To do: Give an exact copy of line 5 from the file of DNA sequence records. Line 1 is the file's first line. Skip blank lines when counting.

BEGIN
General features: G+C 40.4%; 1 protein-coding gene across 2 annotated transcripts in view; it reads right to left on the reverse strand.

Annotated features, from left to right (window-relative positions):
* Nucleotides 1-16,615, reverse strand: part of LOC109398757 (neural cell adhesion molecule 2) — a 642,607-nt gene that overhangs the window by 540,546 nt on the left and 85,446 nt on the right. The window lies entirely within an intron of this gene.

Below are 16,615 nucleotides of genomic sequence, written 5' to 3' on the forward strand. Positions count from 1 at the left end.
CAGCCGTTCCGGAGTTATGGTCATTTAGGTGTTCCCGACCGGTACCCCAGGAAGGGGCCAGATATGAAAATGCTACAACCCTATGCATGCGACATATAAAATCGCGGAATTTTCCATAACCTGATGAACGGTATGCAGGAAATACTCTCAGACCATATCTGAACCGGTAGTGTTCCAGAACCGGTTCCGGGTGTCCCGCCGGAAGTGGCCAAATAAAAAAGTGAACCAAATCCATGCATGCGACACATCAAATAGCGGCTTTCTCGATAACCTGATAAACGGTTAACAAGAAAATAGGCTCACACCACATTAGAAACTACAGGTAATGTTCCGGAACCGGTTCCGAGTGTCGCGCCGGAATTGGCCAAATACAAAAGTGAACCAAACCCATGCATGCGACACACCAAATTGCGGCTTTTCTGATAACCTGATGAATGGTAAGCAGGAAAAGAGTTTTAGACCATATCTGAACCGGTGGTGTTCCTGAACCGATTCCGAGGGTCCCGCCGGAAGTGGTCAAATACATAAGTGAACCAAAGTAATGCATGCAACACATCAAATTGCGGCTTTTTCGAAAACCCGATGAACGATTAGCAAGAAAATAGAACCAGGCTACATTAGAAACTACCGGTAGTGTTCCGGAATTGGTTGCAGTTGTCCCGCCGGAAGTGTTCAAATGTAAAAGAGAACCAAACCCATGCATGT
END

CAGCCGTTCCGGAGTTATGGTCATTTAGGTGTTCCCGACCGGTACCCCAGGAAGGGGCCAGATATGAAAATGCTACAACCCTATGCATGCGACATATAAAATCGCGGAATTTTCCATAACCTGATGAACGGTATGCAGGAAATACTCTCAGACCATATCTGAACCGGTAGTGTTCCAGAACCGGTTCCGGGTGTCCCGCCGGAAGTGGCCAAATAAAAAAGTGAACCAAATCCATGCATGCGACACATCAAATAGCGGCTTTCTCGATAACCTGATAAACGGTTAACAAGAAAATAGGCTCACACCACATTAGAAACTACAGGTAATGTTCCGGAACCGGTTCCGAGTGTCGCGCCGGAATTGGCCAAATACAAAAGTGAACCAAACCCATGCATGCGACACACCAAATTGCGGCTTTTCTGATAACCTGATGAATGGTAAGCAGGAAAAGAGTTTTAGACCATATCTGAACCGGTGGTGTTCCTGAACCGATTCCGAGGGTCCCGCCGGAAGTGGTCAAATACATAAGTGAACCAAAGTAATGCATGCAACACATCAAATTGCGGCTTTTTCGAAAACCCGATGAACGATTAGCAAGAAAATAGAACCAGGCTACATTAGAAACTACCGGTAGTGTTCCGGAATTGGTTGCAGTTGTCCCGCCGGAAGTGTTCAAATGTAAAAGAGAACCAAACCCATGCATGT